The effect of cognitive-based training for the healthy older people

A meta-analysis of randomized controlled trials

Huei Ling Chiu, Hsin Chu, Jui Chen Tsai, Doresses Liu, Ying Ren Chen, Hui Ling Yang, Kuei Ru Chou

研究成果: 雜誌貢獻文章

9 引文 (Scopus)

摘要

Background From the perspective of disease prevention, the enhancement of cognitive function among the healthy older people has become an important issue in many countries lately. This study aim to investigate the effect of cognitive-based training on the overall cognitive function, memory, attention, executive function, and visual-spatial ability of the healthy older people. Methods Cochrane, PubMed, EMBASE, MEDLINE, PsycINFO, and CINAHL of selected randomized controlled trials (RCTs), and previous systematic reviews were searched for eligible studies. The population focused on this study were healthy older people who participated in randomized controlled trials that investigated the effectiveness of cognitive-based training. The outcomes including change in overall cognitive function, memory, attention, executive function, and visual-spatial ability. Results We collected a total of 31 RCTs, the results showed that cognitive-based training has a moderate effect on overall cognitive function (g = 0.419; 95%CI = 0.205-0.634) and executive function (g = 0.420; 95%CI = 0.239-0.602), and a small effect on the memory (g = 0.354; 95%CI = 0.244-0.465), attention (g = 0.218; 95%CI = 0.125-0.311), and visual-spatial ability (g = 0.183;95%CI = 0.015-0.352) in healthy older people. Subgroup analysis indicated the intervention characteristics of ≥3 times each week (p = 0.042), ≥8 total training weeks (p = 0.003) and ≥24 total training sessions (p = 0.040) yields a greater effect size. Conclusions Cognitive-based training is effective for the healthy older people. This improvement can represent a clinically important benefit, provide information about the use of cognitive-based training in healthy older people, and help the healthy older people obtain the greatest possible benefit in health promotion and disease prevention.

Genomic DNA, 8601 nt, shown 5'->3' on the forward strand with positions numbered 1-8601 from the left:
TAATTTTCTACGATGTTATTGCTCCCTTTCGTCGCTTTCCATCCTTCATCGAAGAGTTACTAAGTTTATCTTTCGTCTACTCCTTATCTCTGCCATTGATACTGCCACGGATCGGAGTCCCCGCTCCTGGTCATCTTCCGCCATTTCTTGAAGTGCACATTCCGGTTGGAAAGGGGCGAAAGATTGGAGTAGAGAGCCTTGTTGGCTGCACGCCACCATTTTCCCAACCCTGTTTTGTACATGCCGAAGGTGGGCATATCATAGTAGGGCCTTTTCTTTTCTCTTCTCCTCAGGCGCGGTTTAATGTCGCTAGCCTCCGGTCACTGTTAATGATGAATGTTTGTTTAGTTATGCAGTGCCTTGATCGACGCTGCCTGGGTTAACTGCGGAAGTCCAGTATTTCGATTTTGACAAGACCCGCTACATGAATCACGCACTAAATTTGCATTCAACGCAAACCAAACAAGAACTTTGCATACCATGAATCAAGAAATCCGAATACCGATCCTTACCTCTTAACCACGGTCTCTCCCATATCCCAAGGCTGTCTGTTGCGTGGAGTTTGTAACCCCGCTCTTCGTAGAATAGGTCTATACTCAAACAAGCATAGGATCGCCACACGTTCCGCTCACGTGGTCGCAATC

原文英語
文章編號e0176742
期刊PLoS One
12
發行號5
DOIs
出版狀態已發佈 - 五月 1 2017

指紋

meta-analysis
Cognition
Meta-Analysis
Executive Function
Randomized Controlled Trials
cognition
disease prevention
Data storage equipment
Health Promotion
PubMed
MEDLINE
health promotion
systematic review
Population
Spatial Navigation
Health

ASJC Scopus subject areas

  • Medicine(all)
  • Biochemistry, Genetics and Molecular Biology(all)
  • Agricultural and Biological Sciences(all)

引用此文

The effect of cognitive-based training for the healthy older people : A meta-analysis of randomized controlled trials. / Chiu, Huei Ling; Chu, Hsin; Tsai, Jui Chen; Liu, Doresses; Chen, Ying Ren; Yang, Hui Ling; Chou, Kuei Ru.

於: PLoS One, 卷 12, 編號 5, e0176742, 01.05.2017.

研究成果: 雜誌貢獻文章

Chiu, Huei Ling ; Chu, Hsin ; Tsai, Jui Chen ; Liu, Doresses ; Chen, Ying Ren ; Yang, Hui Ling ; Chou, Kuei Ru. / The effect of cognitive-based training for the healthy older people : A meta-analysis of randomized controlled trials. 於: PLoS One. 2017 ; 卷 12, 編號 5.
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abstract = "Background From the perspective of disease prevention, the enhancement of cognitive function among the healthy older people has become an important issue in many countries lately. This study aim to investigate the effect of cognitive-based training on the overall cognitive function, memory, attention, executive function, and visual-spatial ability of the healthy older people. Methods Cochrane, PubMed, EMBASE, MEDLINE, PsycINFO, and CINAHL of selected randomized controlled trials (RCTs), and previous systematic reviews were searched for eligible studies. The population focused on this study were healthy older people who participated in randomized controlled trials that investigated the effectiveness of cognitive-based training. The outcomes including change in overall cognitive function, memory, attention, executive function, and visual-spatial ability. Results We collected a total of 31 RCTs, the results showed that cognitive-based training has a moderate effect on overall cognitive function (g = 0.419; 95{\%}CI = 0.205-0.634) and executive function (g = 0.420; 95{\%}CI = 0.239-0.602), and a small effect on the memory (g = 0.354; 95{\%}CI = 0.244-0.465), attention (g = 0.218; 95{\%}CI = 0.125-0.311), and visual-spatial ability (g = 0.183;95{\%}CI = 0.015-0.352) in healthy older people. Subgroup analysis indicated the intervention characteristics of ≥3 times each week (p = 0.042), ≥8 total training weeks (p = 0.003) and ≥24 total training sessions (p = 0.040) yields a greater effect size. Conclusions Cognitive-based training is effective for the healthy older people. This improvement can represent a clinically important benefit, provide information about the use of cognitive-based training in healthy older people, and help the healthy older people obtain the greatest possible benefit in health promotion and disease prevention.",
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